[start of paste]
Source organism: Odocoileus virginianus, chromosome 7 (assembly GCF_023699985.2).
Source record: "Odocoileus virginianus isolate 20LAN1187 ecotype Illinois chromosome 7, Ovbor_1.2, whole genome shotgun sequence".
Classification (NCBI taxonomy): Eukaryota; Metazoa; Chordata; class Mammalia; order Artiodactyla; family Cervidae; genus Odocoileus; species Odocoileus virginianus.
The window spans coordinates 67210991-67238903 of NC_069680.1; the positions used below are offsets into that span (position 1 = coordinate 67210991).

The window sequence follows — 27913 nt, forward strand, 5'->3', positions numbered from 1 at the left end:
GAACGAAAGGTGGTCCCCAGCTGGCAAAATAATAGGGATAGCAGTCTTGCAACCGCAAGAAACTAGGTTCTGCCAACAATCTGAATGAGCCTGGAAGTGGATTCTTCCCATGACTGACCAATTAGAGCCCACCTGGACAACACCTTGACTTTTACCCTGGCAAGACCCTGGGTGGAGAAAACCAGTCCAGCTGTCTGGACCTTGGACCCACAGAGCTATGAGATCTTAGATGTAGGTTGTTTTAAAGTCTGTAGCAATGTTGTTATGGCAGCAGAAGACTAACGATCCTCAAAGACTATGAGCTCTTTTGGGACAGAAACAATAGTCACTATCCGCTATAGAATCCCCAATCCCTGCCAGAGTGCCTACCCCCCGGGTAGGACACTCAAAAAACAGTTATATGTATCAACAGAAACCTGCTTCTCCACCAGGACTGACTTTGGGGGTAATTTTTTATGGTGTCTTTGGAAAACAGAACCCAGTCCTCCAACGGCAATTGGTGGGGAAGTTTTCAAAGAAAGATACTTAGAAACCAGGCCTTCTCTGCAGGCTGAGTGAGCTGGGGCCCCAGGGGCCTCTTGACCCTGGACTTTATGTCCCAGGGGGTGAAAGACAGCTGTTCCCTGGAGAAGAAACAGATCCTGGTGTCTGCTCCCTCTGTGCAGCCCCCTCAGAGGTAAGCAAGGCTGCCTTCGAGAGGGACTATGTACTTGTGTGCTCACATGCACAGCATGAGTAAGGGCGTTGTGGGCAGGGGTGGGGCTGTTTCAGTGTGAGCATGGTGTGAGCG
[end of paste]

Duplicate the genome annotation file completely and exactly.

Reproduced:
Source organism: Odocoileus virginianus, chromosome 7 (assembly GCF_023699985.2).
Source record: "Odocoileus virginianus isolate 20LAN1187 ecotype Illinois chromosome 7, Ovbor_1.2, whole genome shotgun sequence".
Classification (NCBI taxonomy): Eukaryota; Metazoa; Chordata; class Mammalia; order Artiodactyla; family Cervidae; genus Odocoileus; species Odocoileus virginianus.
The window spans coordinates 67210991-67238903 of NC_069680.1; the positions used below are offsets into that span (position 1 = coordinate 67210991).

The window sequence follows — 27913 nt, forward strand, 5'->3', positions numbered from 1 at the left end:
GAACGAAAGGTGGTCCCCAGCTGGCAAAATAATAGGGATAGCAGTCTTGCAACCGCAAGAAACTAGGTTCTGCCAACAATCTGAATGAGCCTGGAAGTGGATTCTTCCCATGACTGACCAATTAGAGCCCACCTGGACAACACCTTGACTTTTACCCTGGCAAGACCCTGGGTGGAGAAAACCAGTCCAGCTGTCTGGACCTTGGACCCACAGAGCTATGAGATCTTAGATGTAGGTTGTTTTAAAGTCTGTAGCAATGTTGTTATGGCAGCAGAAGACTAACGATCCTCAAAGACTATGAGCTCTTTTGGGACAGAAACAATAGTCACTATCCGCTATAGAATCCCCAATCCCTGCCAGAGTGCCTACCCCCCGGGTAGGACACTCAAAAAACAGTTATATGTATCAACAGAAACCTGCTTCTCCACCAGGACTGACTTTGGGGGTAATTTTTTATGGTGTCTTTGGAAAACAGAACCCAGTCCTCCAACGGCAATTGGTGGGGAAGTTTTCAAAGAAAGATACTTAGAAACCAGGCCTTCTCTGCAGGCTGAGTGAGCTGGGGCCCCAGGGGCCTCTTGACCCTGGACTTTATGTCCCAGGGGGTGAAAGACAGCTGTTCCCTGGAGAAGAAACAGATCCTGGTGTCTGCTCCCTCTGTGCAGCCCCCTCAGAGGTAAGCAAGGCTGCCTTCGAGAGGGACTATGTACTTGTGTGCTCACATGCACAGCATGAGTAAGGGCGTTGTGGGCAGGGGTGGGGCTGTTTCAGTGTGAGCATGGTGTGAGCG